August 29, 2023

 My Experience With A Boat Fire With Fire Prevention TIPS for Boat Owners

By Veronica Jeans, Shopify Queen
 My Experience With A Boat Fire With Fire Prevention TIPS for Boat Owners | Veronica Jeans

Life aboard a boat offers a unique blend of serenity and adventure, but it's not without its inherent risks, with fire being the most formidable among them.

During our morning stroll today, a plume of black smoke rising over the Bay caught our attention. Upon closer inspection, the source of the smoke was a boat anchored in Clear Lake, engulfed in flames.


The challenge with such fires, especially when they break out in the middle of the bay, is the accessibility of emergency services. Fire departments require specialized marine vehicles to reach the scene, and every passing moment is crucial. With boat fires, time is a luxury one simply doesn't have.

Boats, by their very nature, are rife with potential fire hazards. The interiors, often adorned with wooden panels, coupled with carpets, mattresses, and other flammable materials, can quickly become a tinderbox if a fire ignites.

Alarmingly, not all boats are equipped with essential safety devices like smoke and CO2 detectors. We've taken precautions by installing alarms in every cabin of our boat, understanding their critical role in early fire detection.

Another overlooked danger is the electrical system, especially on older boats. It's not uncommon for individuals to overload a single outlet with multiple devices. This practice, combined with outdated or frayed wiring that might not meet current safety standards, can be a recipe for disaster.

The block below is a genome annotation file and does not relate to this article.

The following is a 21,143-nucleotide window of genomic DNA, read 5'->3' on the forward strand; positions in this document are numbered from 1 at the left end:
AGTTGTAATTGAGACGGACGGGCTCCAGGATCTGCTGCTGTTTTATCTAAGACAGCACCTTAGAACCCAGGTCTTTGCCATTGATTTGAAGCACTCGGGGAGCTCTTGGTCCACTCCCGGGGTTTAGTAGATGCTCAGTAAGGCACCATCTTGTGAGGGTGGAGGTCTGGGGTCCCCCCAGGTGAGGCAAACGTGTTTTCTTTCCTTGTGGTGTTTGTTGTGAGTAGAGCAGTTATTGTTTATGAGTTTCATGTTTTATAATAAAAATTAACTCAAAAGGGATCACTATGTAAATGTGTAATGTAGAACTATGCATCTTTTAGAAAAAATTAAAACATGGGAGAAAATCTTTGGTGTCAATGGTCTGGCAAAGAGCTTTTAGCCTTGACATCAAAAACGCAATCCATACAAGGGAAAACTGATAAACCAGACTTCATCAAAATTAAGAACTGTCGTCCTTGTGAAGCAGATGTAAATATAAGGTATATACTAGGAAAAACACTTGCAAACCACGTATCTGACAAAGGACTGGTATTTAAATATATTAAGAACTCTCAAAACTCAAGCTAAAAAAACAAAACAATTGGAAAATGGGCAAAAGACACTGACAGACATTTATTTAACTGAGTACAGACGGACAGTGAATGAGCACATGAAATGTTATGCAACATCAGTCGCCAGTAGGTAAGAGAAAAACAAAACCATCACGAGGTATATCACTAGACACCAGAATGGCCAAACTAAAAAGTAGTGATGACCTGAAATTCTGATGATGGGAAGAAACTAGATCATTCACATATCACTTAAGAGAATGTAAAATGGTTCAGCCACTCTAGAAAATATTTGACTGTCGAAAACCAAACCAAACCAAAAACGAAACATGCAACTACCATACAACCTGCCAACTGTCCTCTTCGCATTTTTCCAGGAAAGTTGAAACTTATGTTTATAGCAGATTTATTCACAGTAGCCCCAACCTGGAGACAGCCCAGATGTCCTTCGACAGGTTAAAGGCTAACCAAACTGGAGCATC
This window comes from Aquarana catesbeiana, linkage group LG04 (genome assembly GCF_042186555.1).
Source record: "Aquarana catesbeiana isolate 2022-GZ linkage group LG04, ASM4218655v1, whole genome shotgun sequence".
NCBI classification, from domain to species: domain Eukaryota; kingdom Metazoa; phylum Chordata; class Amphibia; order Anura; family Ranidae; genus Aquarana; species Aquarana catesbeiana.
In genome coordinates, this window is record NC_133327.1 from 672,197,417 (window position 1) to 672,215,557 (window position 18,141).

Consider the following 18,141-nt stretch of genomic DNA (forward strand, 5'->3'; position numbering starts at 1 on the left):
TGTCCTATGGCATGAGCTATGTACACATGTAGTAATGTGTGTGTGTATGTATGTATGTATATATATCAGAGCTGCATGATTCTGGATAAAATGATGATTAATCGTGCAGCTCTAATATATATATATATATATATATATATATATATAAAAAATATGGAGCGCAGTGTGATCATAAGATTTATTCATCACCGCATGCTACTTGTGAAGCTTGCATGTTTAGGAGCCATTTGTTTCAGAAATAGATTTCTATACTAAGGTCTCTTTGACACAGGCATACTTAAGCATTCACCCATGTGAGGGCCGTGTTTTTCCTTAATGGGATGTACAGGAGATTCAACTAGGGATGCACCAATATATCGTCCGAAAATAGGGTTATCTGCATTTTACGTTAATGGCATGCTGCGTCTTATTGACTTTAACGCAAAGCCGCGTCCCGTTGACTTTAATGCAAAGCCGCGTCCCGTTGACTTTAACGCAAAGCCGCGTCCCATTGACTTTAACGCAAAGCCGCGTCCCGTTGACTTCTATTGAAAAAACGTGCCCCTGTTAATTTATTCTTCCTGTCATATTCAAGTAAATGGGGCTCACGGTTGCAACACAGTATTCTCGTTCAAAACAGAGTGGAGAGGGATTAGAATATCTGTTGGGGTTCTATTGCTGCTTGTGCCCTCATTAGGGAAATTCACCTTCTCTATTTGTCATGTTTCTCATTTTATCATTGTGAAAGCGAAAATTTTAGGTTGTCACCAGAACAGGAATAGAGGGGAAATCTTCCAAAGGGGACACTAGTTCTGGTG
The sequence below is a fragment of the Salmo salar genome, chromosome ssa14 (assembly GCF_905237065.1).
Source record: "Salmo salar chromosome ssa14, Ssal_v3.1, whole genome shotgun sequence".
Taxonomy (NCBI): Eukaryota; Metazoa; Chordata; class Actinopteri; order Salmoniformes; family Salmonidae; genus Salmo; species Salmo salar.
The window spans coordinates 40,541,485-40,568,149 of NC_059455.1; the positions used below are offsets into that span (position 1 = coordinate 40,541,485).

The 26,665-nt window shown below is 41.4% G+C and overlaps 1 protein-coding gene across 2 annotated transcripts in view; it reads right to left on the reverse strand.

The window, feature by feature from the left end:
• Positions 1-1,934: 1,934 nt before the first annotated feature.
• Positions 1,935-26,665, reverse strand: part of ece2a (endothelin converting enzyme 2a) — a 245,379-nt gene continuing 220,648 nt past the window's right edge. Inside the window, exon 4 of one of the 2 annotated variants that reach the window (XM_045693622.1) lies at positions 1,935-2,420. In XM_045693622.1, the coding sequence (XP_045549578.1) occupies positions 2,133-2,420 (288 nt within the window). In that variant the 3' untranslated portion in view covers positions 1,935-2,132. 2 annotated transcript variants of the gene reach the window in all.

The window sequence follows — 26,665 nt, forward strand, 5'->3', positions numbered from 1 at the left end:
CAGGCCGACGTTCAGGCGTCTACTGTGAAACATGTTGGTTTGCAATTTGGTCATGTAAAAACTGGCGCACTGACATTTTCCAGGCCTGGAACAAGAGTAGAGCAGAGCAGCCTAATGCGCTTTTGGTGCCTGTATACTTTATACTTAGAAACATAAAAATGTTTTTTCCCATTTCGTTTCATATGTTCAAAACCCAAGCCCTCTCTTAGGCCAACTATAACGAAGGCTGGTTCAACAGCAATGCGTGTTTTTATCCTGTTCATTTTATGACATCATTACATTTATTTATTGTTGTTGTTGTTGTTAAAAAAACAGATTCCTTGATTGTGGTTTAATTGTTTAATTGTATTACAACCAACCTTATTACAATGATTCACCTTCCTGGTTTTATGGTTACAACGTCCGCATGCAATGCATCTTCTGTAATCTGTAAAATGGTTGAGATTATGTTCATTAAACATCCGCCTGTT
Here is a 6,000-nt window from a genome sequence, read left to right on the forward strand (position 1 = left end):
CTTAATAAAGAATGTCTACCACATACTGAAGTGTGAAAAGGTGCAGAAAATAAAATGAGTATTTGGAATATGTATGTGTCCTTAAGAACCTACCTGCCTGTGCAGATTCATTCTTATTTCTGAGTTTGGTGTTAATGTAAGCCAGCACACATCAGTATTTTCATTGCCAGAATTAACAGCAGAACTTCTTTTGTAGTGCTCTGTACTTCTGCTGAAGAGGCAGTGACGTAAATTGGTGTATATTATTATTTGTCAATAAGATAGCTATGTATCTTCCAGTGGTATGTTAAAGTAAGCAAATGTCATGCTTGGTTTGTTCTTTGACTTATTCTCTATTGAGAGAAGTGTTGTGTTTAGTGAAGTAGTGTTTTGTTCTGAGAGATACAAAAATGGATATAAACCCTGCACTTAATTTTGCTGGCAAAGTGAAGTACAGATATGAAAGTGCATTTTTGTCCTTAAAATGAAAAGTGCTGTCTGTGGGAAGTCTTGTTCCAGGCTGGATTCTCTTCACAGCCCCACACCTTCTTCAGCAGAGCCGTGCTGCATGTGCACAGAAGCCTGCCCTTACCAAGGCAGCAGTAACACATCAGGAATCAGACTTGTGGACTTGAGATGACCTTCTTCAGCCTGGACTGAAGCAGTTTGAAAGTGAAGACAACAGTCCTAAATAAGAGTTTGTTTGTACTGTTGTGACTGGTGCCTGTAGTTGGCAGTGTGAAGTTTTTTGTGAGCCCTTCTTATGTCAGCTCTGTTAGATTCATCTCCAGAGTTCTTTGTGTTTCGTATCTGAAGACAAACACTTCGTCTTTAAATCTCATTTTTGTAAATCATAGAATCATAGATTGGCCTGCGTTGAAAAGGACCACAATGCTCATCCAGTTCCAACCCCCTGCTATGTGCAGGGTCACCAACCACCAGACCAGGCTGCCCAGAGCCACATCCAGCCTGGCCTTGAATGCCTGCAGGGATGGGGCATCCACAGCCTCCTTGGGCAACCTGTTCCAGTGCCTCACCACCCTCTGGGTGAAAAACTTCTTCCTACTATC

Having witnessed a range of electrical issues on our own boat, I can't stress enough the importance of regular inspections and upgrades.

I have added some tips to prevent fires on boats:

What causes the biggest boat losses every year?

Fire ranks No. 5 among all boat losses, according to BoatUS Marine Insurance Program claims files. Dig a little deeper, and those claims files also tell the six specific areas that lead to most reported boat fires. Since be­ing forewarned is being forearmed.

Here are the top culprits and some tips on how to avoid them:

  • 26% of fires are due to "off -the- boat" sources - Over a quarter of the time, a Boat US member's boat burns when something else goes up in flames: the boat next to theirs, the ma­rina, their garage or even a neighbors house.
  • 20% of fires are due to "engine electrical" -  for boats older than 25 years, old wiring harnesses take a disproportionate chunk of the blame. A good electrical technician can put one together for you, as most boats of this age had relatively simple systems.
  • 15% of fires are clue to "other DC electrical" - The most common cause of battery-related fires is faulty installation - reversing the positive and negative cables, or misconnecting them in series (when they should be in parallel). So, take a picture. Label the cables. Use red fingernail polish to mark the positive lug. Do everything you can to hook it up right.